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Inside, you get grey endpapers, and then the beginning of the book lays out a year-to-a-page calendars for 2014 adn 2015, then a 2-months-per-page view, then a month-on-2-pages view for a handy look at the year ahead, plus a couple of months into 2015 for advance planning. Then you have the main section, with a day-per-page layout for the whole year. A “techo” is a Japanese planner that is meant to be used as a sort of combination diary/sketchbook/scrapbook, not just a calendar, so the page layout is not constrained with a strict schedule– you get a nice squared area, with the date and moon phase and holiday indicators at the top, a quote and small monthly calendar on the bottom, and a line at the left edge with a 12 in the middle, I guess in case you do want to divide the page into hours. The outer page edge has the months numbered almost like a thumb index to help you find your place faster. In the back, you get some free-form dot-grid pages, and helpful info such as the typical clothing size conversions, dialing codes and international holidays, plus the fun bonus of illustrated pages about Japanese Sake, sushi, and drinking tea around the world. At the very end, the last page gives you space to write your name and contact details.

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I love the design and how much care has gone into it. All the little details make it special– I almost hesitate to describe them all here, because it was such a pleasure to discover them as I paged through the planner. The red ink used on Sundays was a particularly fun surprise. The quotes are from the Hobonichi online magazine, so many of them are from Japanese sources that most of us in the US won’t be familiar with. I was glad they weren’t from all the usual suspects on the usual topics– here, there are insights on design and style, and random funny stories. You can never be quite sure what will be next.

Writing in the techo is a rather luscious experience–  the book opens nice and flat, and the paper is smooth and fine.  My favorite fine point gel ink and fountain pens went on smoothly and flawlessly. But the downside of the fine paper is its thinness. Showthrough is more than average, and wetter pens can bleed through.

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For some reason, I imagine the show-through bothering me less than in might in other notebooks– the whole concept of filling the pages with jottings and sketches and having the two sides blend into each other a bit is rather appealing. Check out the Hobonichi Love Tumblr site to see some of the ways people fill and decorate their planners, inside and out.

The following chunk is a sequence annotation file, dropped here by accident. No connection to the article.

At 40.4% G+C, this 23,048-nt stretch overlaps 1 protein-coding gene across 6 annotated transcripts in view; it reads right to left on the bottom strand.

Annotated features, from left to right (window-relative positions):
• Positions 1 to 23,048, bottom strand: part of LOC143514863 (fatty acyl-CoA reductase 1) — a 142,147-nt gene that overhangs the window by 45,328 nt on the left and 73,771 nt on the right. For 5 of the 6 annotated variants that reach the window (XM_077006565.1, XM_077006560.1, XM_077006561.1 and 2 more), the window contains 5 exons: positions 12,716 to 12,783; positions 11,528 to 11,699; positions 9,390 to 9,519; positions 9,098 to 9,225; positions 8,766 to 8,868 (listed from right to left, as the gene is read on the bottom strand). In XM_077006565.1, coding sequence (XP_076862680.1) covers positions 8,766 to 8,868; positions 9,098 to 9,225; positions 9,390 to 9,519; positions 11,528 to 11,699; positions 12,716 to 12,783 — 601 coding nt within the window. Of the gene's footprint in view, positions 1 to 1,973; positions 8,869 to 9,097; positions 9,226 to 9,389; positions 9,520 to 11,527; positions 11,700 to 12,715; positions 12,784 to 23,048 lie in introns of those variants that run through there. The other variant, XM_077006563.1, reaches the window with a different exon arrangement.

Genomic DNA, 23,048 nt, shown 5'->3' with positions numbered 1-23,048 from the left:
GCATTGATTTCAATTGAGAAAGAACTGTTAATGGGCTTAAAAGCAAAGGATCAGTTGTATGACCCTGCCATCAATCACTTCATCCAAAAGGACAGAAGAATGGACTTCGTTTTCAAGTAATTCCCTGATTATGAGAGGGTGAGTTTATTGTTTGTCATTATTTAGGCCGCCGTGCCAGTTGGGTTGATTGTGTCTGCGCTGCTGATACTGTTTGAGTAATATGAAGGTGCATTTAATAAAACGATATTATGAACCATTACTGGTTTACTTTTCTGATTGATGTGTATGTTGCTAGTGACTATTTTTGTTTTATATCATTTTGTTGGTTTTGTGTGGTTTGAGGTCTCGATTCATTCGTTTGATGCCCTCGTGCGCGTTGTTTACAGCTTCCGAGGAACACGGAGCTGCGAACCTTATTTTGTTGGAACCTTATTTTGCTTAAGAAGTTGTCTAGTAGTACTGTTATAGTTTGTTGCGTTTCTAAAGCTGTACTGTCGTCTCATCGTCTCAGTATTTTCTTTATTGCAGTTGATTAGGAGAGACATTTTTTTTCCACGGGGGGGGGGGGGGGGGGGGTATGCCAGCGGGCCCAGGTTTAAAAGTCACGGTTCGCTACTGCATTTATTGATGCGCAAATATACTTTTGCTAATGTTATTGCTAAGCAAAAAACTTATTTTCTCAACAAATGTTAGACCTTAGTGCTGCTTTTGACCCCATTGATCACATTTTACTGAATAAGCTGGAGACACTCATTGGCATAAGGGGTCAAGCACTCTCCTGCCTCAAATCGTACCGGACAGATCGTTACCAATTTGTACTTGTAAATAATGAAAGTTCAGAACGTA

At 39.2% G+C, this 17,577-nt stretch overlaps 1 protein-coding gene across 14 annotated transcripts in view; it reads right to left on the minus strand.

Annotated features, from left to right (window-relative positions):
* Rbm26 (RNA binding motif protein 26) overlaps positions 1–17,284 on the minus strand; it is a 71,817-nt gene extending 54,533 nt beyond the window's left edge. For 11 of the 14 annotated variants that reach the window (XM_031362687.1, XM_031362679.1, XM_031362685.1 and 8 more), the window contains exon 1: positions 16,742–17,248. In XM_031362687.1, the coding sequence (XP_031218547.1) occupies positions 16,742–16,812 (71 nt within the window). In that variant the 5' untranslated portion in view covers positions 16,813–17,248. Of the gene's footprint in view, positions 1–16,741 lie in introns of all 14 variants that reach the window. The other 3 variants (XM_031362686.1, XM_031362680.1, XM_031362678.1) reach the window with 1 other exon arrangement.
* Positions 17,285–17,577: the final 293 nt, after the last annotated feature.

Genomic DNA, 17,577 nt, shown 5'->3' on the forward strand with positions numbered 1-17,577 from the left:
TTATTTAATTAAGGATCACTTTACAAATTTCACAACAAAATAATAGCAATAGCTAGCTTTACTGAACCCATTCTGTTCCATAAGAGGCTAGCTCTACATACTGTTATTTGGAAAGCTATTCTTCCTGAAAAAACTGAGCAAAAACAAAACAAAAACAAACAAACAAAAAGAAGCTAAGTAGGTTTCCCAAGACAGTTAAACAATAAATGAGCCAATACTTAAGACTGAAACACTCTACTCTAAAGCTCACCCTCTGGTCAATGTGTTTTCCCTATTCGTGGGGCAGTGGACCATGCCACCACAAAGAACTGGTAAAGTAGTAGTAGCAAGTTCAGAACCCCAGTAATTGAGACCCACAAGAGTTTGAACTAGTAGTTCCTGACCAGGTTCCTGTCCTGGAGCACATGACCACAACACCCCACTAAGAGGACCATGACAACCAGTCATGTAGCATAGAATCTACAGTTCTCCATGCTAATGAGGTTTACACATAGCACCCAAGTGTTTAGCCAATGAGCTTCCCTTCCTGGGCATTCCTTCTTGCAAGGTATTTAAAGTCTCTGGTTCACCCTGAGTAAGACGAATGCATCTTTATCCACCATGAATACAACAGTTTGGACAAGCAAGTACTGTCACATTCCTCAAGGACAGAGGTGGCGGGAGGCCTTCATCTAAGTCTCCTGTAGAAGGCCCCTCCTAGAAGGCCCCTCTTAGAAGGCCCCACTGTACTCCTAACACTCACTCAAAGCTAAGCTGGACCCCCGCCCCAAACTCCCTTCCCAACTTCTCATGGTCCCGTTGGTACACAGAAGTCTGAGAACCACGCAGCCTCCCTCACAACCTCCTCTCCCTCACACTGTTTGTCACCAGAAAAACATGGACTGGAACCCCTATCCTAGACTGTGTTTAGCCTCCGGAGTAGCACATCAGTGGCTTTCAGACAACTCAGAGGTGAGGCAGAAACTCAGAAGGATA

Speaking of outside decorations, that seems to be a major sideline for these planners. As is, it’s merely an insert for many users, and the online store offers a plethora of covers, which in many cases add the elastic closures, pockets and ribbon markers than the basic planner itself lacks. Numerous as their options were, I didn’t see any I liked better than this 3rd party offering (available here):

The price of the Hobonichi Planner is 2500 yen, which comes to just under $24.00 at current exchange rates. A Moleskine page-per-day diary is about $22.00, so when you consider the higher quality and fun features of the Hobonichi, I think it’s a great value. If there was any downside to this planner for me, it would be that it’s not my favorite dimensions– I love the 3.5 x 5.5″ size for my notebooks, so this is a bit larger than ideal, though I admit the extra page space is nice. But other than that, I really love this planner. Now I have to decide how to work it into my daily notebook routine, and fill it in a way that does it justice!

Review: Paper Republic Notebook

The lovely sample below arrived from Vienna, where Paper Republic is based. This is an example of their Noto collection, and it’s quite an international notebook: the Chiyogami paper cover is screen-painted by hand in Japan, the pages inside are made of Swedish paper, the notebook was bound in Budapest, Hungary and then was hand-numbered in Vienna.

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From the company:

“Paper Republic’s mission is to craft authentic notebooks and journals according to traditional paper-making, printing and book-binding techniques.”

I love the result– it is beautiful and unique while being classic and very simple. When I opened the package, I went “oooh…” You can tell that care has gone into the binding and assembly. The quality seems very high, and everything is tight, square, and symmetrical. I like the look of the branding, and the hand-numbering is a nice touch.

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The notebook is about 3 3/4 x 5 3/4″, just slightly bigger than a pocket Moleskine.

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The paper inside is smooth, but with a very slight tooth to it. All my usual pens worked well, with fountain pens showing a bit more saturated color than they do on some other papers. Some of the wetter pens feathered out a little bit, but bleed-through was a bit better than average, and show-through about average.

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I hope these notebooks will be making their way to some stores in the U.S. soon, but in the meantime, the Paper Republic website is offering free shipping worldwide. Other gorgeous cover designs are available, as well as a larger size. The small Noto notebooks are €14.95, which is a bit steep at the current conversion of about $19.95 USD, but for something of this quality, including shipping from Europe, it doesn’t seem outrageous. It’s nice to see a new notebook brand that pays such attention to detail and features such unusual, beautiful designs.